Draftsman Ernst von Rosenberg was the first person to see the Capitol fire from outside the building.
Alas, they had no chance. The closest hydrants lay downhill several hundred feet away on the southwest corner of the Capitol grounds. The men attached their hoses, turned on the water, and watched the streams sputter feebly for only a few feet before splashing uselessly on the ground. Bremond later explained, “When the engines got to the building six fire engines could not have saved it.”
Stymied by a lack of water pressure, John Bremond's fire companies had no chance to extinguish the blaze at the Capitol.
As the firefighters stood by helplessly Austin’s citizens gathered around the grounds to watch the Capitol burn. Thick clouds of smoke drifted skyward and blew south across the river. Burning cinders flew with this cloud. Only the drizzling rain and the dampness of the ground prevented a disastrous city-wide conflagration.
Austin residents gather at the head of Congress Avenue to watch the Capitol burn on November 9, 1881. (Courtesy of the Austin History Center.)
The next morning a headline in the Austin Statesman blared “The State’s Calamity.” Sub-headlines revealed the tragic losses: “State Library and Museum Destroyed,” “Ancient Historical Collections a Total Loss,” and “The Pictures of Houston, Austin, Rusk and Davy Crockett Burned.” Providing a modicum of relief was the afterthought, “Most All the State Records Saved.” Officials later estimated the financial loss at $250,000.
Only the Capitol's limestone walls survived the 1881 fire.
As the embers still smoldered a jury was impaneled to ascertain the cause of the disaster. Investigators issued their report days later. Attorney General McLeary and his clerk Edmundson received the blame, Edmundson for allowing the stove to be improperly placed and McLeary for neglecting to keep an eye on the actions of his clerk. But while the jury cited both men for negligence, it declined to label their actions criminal. McLeary nevertheless publicly denounced the report, calling the fire “pure accident.” When Governor Roberts backed him, the issue lost steam.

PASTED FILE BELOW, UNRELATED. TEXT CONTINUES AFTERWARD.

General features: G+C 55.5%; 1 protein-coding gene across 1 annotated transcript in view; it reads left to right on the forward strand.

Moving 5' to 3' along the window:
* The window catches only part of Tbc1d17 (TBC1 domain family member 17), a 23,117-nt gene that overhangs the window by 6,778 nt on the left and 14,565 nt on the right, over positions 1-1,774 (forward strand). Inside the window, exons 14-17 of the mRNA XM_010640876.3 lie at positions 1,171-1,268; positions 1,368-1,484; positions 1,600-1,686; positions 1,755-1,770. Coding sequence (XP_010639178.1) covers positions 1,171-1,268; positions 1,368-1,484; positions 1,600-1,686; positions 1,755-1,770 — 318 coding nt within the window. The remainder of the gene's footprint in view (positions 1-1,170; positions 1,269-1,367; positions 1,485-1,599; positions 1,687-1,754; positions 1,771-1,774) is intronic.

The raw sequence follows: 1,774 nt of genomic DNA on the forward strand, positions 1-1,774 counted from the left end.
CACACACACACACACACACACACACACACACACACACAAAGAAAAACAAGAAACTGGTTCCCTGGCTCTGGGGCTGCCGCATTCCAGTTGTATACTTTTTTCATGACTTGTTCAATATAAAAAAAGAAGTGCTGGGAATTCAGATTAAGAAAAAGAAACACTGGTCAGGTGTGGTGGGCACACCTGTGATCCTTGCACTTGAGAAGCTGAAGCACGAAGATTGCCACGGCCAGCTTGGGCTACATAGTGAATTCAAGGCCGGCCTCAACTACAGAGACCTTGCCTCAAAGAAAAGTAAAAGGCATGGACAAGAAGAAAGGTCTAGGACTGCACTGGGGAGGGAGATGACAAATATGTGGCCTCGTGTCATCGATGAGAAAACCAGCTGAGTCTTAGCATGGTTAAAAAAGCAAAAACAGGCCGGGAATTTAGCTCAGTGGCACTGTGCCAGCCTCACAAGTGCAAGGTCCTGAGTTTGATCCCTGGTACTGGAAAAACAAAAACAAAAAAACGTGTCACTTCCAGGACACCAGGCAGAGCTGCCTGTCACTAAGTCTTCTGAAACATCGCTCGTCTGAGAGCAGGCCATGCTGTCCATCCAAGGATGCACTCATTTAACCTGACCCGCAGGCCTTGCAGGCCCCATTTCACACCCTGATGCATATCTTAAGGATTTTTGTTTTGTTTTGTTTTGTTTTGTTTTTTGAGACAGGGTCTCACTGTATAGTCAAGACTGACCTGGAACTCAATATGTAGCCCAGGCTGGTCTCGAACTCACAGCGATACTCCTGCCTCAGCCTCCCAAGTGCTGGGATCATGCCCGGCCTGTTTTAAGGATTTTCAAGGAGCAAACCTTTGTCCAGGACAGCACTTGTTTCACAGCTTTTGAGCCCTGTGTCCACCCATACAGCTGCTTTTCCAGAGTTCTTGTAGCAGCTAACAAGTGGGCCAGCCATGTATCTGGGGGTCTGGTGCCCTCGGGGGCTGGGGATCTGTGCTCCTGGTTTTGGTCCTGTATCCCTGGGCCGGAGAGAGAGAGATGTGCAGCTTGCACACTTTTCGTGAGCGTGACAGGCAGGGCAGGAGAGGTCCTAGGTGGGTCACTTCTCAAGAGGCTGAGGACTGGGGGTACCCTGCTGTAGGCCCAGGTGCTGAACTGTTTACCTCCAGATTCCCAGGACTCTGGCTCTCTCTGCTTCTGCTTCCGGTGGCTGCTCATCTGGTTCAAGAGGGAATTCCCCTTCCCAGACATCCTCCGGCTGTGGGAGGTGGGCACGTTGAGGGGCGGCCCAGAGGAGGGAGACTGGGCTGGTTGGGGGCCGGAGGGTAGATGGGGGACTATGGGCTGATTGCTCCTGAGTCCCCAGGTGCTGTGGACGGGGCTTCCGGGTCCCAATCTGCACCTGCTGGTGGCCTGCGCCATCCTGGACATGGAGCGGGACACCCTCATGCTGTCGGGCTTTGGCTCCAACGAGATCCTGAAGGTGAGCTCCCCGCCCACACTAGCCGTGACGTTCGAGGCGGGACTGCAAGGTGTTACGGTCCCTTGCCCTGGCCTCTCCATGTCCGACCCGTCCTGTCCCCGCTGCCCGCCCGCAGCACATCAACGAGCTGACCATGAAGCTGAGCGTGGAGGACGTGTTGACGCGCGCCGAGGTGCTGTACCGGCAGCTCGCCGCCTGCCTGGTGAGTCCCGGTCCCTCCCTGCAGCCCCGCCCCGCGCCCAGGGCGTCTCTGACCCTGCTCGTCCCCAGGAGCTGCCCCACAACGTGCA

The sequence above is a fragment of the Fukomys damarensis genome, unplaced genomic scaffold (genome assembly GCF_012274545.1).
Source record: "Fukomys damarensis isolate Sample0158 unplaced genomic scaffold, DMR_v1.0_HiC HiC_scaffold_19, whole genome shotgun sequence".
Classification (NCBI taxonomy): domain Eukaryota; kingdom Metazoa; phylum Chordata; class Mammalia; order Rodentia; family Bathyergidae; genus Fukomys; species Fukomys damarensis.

Investigators blamed Attorney General James McLeary and his clerk C. Edmundson for the fire. McLeary vehemently denied responsibility.
While everyone mourned the loss of its contents, few bemoaned the destruction of the Capitol building itself. Immediately after the fire one reporter commented, “[The Capitol] bore a startling resemblance to a large sized corn crib with a pumpkin for a dome.” And in a 1957 article in The Southwestern Historical Quarterly historian Frederick W. Rathjen wrote, “The building itself was an eyesore and the only ones having cause to lament its passing were the bats who were left homeless.”
While Governor Roberts and the Capitol Board continued their work the suddenly homeless Texas government hurriedly threw up a temporary Capitol on the southwest corner of Congress Avenue and 11th Street. This building, which housed the first classes of the University of Texas in 1883, burned in 1899. By then no one cared, because just across the street sat the commanding pink granite beauty that we know and love today.
The 1888 Texas Capitol remains a beloved state landmark. (Photo by Jeffrey Kerr.)